The Flashing of Fireflies

Why then, as we discussed yesterday, are companies happy to talk about their social media strategy, but with few exceptions, largely avoid Facebook, the biggest social medium of all?  We suggested that they were perhaps uncomfortable engaging with a platform peopled by individuals who are emotionally and psychologically in their pajamas.  Others have proposed that it’s not clear exactly how a Fortune 100 corporation (other than, say, Nike or Coca-Cola) find its community of interest on Facebook.

We think there’s also a problem of definition, an understandable failure to grasp what  could actually create  value for organizations on Facebook.  Understandable, because the language to describe what’s going on when a company creates truly vibrant relationships in a social medium doesn’t exist.

Marc Monseau, social media strategist at Johnson & Johnson, has correctly observed that if you treat social media as a broadcast channel for reaching audiences you’re missing the point.

We’d like to borrow a concept from science to fix this language problem and this is where the fireflies come in.    When they gather at night, they gradually synchronize their flashing.  When two pendulums are swinging in different rhythms, they eventually fall into the same rhythm.  This is a process called “entrainment” and it is found throughout the natural world.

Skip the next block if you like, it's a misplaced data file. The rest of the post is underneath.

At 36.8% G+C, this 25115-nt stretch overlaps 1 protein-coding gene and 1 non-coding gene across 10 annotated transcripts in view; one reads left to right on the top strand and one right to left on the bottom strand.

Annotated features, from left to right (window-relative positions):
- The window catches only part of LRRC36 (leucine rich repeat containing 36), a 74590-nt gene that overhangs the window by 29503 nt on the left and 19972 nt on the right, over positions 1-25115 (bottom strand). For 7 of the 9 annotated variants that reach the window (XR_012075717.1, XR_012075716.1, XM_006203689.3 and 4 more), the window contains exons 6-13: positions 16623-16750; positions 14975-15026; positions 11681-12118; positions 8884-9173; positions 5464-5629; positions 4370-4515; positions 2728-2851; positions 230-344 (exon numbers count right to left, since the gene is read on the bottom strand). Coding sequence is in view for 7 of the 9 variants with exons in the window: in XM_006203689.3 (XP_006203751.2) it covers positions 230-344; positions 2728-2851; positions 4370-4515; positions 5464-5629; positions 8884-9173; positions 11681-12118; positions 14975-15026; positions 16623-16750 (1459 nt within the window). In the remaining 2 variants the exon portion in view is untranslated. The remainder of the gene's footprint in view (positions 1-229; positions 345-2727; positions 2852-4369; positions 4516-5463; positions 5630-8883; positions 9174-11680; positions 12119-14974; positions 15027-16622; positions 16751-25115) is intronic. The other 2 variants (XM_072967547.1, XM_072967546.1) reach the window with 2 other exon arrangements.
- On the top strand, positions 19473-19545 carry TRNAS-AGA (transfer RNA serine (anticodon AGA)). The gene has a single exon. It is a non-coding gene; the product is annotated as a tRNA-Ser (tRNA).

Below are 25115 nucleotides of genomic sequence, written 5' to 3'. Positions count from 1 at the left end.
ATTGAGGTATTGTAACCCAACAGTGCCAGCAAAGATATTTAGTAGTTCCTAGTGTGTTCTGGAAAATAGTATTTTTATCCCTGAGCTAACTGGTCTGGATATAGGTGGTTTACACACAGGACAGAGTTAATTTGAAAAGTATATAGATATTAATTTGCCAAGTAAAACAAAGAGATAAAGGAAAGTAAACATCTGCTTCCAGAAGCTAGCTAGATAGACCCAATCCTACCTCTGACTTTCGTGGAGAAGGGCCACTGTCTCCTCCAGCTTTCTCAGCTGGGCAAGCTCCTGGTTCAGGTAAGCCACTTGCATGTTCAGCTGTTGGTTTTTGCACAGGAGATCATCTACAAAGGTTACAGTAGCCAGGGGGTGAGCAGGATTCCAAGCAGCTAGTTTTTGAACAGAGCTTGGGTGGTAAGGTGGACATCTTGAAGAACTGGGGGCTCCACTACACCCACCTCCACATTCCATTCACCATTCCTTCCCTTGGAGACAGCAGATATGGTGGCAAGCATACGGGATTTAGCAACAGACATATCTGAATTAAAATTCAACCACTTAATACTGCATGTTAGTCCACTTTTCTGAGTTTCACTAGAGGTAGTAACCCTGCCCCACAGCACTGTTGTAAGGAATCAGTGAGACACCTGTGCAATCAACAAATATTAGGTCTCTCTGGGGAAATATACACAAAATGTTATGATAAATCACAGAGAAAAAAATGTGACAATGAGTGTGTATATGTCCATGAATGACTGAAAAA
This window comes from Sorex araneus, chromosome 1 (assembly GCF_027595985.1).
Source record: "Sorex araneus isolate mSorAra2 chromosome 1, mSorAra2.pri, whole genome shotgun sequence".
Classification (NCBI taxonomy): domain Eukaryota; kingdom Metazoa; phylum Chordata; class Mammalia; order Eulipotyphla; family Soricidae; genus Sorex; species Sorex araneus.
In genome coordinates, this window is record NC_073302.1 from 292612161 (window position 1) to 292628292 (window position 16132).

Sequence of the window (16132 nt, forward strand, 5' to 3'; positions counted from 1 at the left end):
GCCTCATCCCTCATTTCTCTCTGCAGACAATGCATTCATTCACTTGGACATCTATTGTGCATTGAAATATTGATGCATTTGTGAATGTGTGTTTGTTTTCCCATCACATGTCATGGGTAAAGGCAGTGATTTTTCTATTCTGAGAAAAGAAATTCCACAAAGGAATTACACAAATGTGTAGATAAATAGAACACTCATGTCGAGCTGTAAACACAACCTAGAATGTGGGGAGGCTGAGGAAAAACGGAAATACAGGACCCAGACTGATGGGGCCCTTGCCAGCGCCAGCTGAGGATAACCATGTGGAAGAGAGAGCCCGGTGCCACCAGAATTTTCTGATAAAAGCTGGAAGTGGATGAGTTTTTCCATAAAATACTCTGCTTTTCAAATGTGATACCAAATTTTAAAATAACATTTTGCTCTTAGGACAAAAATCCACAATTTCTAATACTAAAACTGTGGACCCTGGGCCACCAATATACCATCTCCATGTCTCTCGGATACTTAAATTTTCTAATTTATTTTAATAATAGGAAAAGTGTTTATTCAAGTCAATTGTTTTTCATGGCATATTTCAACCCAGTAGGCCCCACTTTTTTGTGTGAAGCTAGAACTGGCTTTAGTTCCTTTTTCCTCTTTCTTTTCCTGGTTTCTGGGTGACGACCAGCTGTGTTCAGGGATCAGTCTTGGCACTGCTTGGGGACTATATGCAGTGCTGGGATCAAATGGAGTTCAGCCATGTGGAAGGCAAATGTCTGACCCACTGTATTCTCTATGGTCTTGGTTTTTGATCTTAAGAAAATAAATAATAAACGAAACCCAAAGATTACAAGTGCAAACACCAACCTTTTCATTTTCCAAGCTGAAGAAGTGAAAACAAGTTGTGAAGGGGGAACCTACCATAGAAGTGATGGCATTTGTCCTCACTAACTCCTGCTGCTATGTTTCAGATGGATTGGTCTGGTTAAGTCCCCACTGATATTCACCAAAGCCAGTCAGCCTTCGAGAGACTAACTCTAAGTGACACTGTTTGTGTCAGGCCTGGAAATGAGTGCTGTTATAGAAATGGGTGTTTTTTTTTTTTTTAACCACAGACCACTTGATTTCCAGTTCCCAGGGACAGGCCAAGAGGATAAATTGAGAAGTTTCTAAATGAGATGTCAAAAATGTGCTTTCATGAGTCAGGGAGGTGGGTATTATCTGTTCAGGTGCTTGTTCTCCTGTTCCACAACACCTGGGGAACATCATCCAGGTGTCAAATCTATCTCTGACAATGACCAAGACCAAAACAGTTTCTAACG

We think this is what is happening in social media or should be happening.  Corporations signal what they are interested in and invite response.  Fans indicate what they are interested in and invite response.  The iteration of this process over time creates entrainment, in which both parties adjust to create mutual benefit.  In the case of pendulums, the faster one slows down and the slower one speeds up.

The corporations that structure their Facebook or other social media pages based on the entrainment principle will create value for themselves and their stakeholders because to do so requires a radically different approach.  They will have the fireflies to thank for it.

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One Response to “The Flashing of Fireflies”

  1. Procter’s Non-Gamble « Disturbing Conventions Says:

    […] to tell the brands what they want to talk and hear about.  Thus will they and the brands become entrained in a rhythm of mutual reward.  Let the games […]

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